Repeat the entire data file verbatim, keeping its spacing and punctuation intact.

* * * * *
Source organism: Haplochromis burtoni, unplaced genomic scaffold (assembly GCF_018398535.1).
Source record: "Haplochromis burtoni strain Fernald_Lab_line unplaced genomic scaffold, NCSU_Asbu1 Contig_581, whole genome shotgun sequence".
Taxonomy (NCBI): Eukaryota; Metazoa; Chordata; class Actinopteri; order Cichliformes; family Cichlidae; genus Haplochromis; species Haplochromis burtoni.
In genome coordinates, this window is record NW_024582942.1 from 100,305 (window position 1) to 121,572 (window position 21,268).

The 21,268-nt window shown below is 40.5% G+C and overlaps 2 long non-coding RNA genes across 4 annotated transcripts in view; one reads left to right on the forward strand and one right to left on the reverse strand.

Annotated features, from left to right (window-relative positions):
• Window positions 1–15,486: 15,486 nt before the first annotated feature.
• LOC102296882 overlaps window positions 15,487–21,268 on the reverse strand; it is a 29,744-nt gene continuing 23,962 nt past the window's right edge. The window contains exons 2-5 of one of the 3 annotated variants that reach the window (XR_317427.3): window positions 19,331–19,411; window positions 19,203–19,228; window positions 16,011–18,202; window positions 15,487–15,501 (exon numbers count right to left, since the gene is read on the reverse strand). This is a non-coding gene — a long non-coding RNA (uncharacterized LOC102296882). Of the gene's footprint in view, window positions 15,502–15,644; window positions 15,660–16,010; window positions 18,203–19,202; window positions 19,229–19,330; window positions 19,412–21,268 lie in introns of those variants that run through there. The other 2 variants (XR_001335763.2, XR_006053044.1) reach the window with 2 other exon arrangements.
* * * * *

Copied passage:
Source organism: Haplochromis burtoni, unplaced genomic scaffold (assembly GCF_018398535.1).
Source record: "Haplochromis burtoni strain Fernald_Lab_line unplaced genomic scaffold, NCSU_Asbu1 Contig_581, whole genome shotgun sequence".
Taxonomy (NCBI): Eukaryota; Metazoa; Chordata; class Actinopteri; order Cichliformes; family Cichlidae; genus Haplochromis; species Haplochromis burtoni.
In genome coordinates, this window is record NW_024582942.1 from 100,305 (window position 1) to 121,572 (window position 21,268).

The 21,268-nt window shown below is 40.5% G+C and overlaps 2 long non-coding RNA genes across 4 annotated transcripts in view; one reads left to right on the forward strand and one right to left on the reverse strand.

Annotated features, from left to right (window-relative positions):
• Window positions 1–15,486: 15,486 nt before the first annotated feature.
• LOC102296882 overlaps window positions 15,487–21,268 on the reverse strand; it is a 29,744-nt gene continuing 23,962 nt past the window's right edge. The window contains exons 2-5 of one of the 3 annotated variants that reach the window (XR_317427.3): window positions 19,331–19,411; window positions 19,203–19,228; window positions 16,011–18,202; window positions 15,487–15,501 (exon numbers count right to left, since the gene is read on the reverse strand). This is a non-coding gene — a long non-coding RNA (uncharacterized LOC102296882). Of the gene's footprint in view, window positions 15,502–15,644; window positions 15,660–16,010; window positions 18,203–19,202; window positions 19,229–19,330; window positions 19,412–21,268 lie in introns of those variants that run through there. The other 2 variants (XR_001335763.2, XR_006053044.1) reach the window with 2 other exon arrangements.